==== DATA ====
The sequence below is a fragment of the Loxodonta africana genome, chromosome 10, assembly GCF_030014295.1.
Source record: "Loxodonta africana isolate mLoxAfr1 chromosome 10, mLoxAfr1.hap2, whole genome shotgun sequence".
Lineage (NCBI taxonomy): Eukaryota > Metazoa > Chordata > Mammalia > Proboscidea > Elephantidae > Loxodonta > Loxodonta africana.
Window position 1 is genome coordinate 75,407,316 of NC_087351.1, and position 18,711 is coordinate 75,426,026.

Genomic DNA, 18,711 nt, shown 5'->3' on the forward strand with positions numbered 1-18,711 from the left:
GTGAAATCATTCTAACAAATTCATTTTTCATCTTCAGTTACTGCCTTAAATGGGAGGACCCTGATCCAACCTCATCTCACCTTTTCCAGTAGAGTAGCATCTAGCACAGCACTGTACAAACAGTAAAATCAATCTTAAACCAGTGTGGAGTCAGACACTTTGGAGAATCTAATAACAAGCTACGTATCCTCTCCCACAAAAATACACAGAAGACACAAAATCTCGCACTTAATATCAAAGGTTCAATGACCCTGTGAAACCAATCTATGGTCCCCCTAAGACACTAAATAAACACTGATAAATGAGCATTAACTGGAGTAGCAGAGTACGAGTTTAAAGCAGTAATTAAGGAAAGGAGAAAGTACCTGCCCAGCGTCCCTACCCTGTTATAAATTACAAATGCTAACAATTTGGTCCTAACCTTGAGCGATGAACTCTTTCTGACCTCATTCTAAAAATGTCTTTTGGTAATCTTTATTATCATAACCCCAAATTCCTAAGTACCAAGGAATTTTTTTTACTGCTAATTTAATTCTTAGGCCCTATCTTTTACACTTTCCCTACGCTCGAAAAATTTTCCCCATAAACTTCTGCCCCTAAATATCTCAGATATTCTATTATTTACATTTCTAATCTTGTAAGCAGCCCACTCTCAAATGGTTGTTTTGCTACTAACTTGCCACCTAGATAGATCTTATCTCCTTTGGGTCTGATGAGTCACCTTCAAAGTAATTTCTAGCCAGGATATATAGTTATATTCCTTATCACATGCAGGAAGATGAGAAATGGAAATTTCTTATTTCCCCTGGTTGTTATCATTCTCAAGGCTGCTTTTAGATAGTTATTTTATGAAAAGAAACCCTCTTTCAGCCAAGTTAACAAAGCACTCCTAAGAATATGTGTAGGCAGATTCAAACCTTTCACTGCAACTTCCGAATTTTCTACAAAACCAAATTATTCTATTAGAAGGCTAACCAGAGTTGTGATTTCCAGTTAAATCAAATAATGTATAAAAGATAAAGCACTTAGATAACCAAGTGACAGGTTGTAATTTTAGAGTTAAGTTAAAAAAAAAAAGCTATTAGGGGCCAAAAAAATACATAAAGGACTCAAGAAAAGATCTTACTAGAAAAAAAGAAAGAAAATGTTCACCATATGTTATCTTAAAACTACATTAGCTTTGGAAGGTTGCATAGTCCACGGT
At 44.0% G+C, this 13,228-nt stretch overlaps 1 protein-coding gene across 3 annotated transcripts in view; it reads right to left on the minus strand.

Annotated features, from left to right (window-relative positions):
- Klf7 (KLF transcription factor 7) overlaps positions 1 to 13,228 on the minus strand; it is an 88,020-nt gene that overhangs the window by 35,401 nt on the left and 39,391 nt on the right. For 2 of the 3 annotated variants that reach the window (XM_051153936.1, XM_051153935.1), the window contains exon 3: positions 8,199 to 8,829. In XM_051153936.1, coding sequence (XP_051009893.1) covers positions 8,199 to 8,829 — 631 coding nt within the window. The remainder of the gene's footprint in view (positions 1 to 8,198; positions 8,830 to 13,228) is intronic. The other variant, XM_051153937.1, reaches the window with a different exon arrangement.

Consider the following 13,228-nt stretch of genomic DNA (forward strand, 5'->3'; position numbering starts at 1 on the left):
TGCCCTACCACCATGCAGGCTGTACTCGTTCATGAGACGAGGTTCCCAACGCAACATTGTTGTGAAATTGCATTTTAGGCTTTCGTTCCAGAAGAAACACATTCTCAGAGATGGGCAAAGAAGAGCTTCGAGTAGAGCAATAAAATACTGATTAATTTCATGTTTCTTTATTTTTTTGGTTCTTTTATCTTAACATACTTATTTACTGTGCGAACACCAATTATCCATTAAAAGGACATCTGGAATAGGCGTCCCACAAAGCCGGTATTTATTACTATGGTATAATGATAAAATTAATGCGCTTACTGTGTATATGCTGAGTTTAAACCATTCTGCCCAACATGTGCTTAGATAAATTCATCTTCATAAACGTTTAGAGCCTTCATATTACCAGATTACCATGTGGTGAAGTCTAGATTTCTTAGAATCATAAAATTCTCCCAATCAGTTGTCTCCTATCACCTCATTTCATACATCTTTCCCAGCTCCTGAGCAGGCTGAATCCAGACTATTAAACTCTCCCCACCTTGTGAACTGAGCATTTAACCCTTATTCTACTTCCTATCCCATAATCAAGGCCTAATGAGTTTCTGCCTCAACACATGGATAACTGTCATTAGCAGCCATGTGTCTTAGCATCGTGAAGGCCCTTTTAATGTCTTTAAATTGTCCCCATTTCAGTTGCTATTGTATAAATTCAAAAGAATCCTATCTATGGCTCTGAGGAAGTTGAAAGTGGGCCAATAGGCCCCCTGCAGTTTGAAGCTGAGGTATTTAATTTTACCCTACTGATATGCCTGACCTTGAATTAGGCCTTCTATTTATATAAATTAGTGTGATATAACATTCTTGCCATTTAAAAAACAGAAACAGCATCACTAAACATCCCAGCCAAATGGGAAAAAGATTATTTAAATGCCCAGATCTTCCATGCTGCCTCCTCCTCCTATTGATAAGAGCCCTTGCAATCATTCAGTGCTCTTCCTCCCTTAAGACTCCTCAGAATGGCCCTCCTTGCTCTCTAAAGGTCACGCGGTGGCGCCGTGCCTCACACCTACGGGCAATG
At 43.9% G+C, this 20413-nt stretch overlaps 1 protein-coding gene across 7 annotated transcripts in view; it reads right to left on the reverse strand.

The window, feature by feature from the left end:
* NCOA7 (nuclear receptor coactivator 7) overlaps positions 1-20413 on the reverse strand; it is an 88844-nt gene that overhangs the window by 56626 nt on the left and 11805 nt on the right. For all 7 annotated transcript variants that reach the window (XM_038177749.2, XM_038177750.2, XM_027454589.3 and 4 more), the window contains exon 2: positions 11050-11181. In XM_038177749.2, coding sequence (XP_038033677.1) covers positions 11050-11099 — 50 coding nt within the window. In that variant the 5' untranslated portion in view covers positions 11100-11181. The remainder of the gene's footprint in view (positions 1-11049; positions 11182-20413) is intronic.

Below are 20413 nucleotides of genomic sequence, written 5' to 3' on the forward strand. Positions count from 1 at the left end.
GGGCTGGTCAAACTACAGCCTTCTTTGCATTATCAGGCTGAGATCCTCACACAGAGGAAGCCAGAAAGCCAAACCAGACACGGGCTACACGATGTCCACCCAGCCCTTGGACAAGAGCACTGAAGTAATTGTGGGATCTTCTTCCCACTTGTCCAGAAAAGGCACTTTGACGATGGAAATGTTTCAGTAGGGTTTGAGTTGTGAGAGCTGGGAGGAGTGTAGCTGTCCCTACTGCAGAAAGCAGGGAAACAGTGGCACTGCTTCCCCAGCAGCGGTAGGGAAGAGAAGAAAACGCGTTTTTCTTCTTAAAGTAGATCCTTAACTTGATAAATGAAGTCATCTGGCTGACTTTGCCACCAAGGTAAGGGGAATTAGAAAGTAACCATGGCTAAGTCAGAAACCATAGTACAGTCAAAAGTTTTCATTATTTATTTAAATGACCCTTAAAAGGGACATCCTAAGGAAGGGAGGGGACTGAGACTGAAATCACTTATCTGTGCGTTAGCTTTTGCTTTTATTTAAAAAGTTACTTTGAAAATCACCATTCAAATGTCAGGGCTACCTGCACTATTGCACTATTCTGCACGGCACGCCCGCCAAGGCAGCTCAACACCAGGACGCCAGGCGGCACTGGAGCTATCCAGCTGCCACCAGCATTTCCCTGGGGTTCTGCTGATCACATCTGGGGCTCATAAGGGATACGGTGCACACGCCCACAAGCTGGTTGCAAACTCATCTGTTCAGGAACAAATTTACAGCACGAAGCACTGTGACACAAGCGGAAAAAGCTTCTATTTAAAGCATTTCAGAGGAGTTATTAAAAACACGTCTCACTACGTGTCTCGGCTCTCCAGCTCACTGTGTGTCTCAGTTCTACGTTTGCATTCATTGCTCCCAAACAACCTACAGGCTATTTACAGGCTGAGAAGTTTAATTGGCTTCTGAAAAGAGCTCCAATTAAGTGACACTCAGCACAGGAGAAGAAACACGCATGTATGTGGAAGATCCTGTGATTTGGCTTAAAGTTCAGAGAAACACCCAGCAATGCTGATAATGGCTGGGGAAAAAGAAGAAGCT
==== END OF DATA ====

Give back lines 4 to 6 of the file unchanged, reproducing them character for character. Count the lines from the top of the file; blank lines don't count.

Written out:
Window position 1 is genome coordinate 75,407,316 of NC_087351.1, and position 18,711 is coordinate 75,426,026.

Genomic DNA, 18,711 nt, shown 5'->3' on the forward strand with positions numbered 1-18,711 from the left:
GTGAAATCATTCTAACAAATTCATTTTTCATCTTCAGTTACTGCCTTAAATGGGAGGACCCTGATCCAACCTCATCTCACCTTTTCCAGTAGAGTAGCATCTAGCACAGCACTGTACAAACAGTAAAATCAATCTTAAACCAGTGTGGAGTCAGACACTTTGGAGAATCTAATAACAAGCTACGTATCCTCTCCCACAAAAATACACAGAAGACACAAAATCTCGCACTTAATATCAAAGGTTCAATGACCCTGTGAAACCAATCTATGGTCCCCCTAAGACACTAAATAAACACTGATAAATGAGCATTAACTGGAGTAGCAGAGTACGAGTTTAAAGCAGTAATTAAGGAAAGGAGAAAGTACCTGCCCAGCGTCCCTACCCTGTTATAAATTACAAATGCTAACAATTTGGTCCTAACCTTGAGCGATGAACTCTTTCTGACCTCATTCTAAAAATGTCTTTTGGTAATCTTTATTATCATAACCCCAAATTCCTAAGTACCAAGGAATTTTTTTTACTGCTAATTTAATTCTTAGGCCCTATCTTTTACACTTTCCCTACGCTCGAAAAATTTTCCCCATAAACTTCTGCCCCTAAATATCTCAGATATTCTATTATTTACATTTCTAATCTTGTAAGCAGCCCACTCTCAAATGGTTGTTTTGCTACTAACTTGCCACCTAGATAGATCTTATCTCCTTTGGGTCTGATGAGTCACCTTCAAAGTAATTTCTAGCCAGGATATATAGTTATATTCCTTATCACATGCAGGAAGATGAGAAATGGAAATTTCTTATTTCCCCTGGTTGTTATCATTCTCAAGGCTGCTTTTAGATAGTTATTTTATGAAAAGAAACCCTCTTTCAGCCAAGTTAACAAAGCACTCCTAAGAATATGTGTAGGCAGATTCAAACCTTTCACTGCAACTTCCGAATTTTCTACAAAACCAAATTATTCTATTAGAAGGCTAACCAGAGTTGTGATTTCCAGTTAAATCAAATAATGTATAAAAGATAAAGCACTTAGATAACCAAGTGACAGGTTGTAATTTTAGAGTTAAGTTAAAAAAAAAAAGCTATTAGGGGCCAAAAAAATACATAAAGGACTCAAGAAAAGATCTTACTAGAAAAAAAGAAAGAAAATGTTCACCATATGTTATCTTAAAACTACATTAGCTTTGGAAGGTTGCATAGTCCACGGT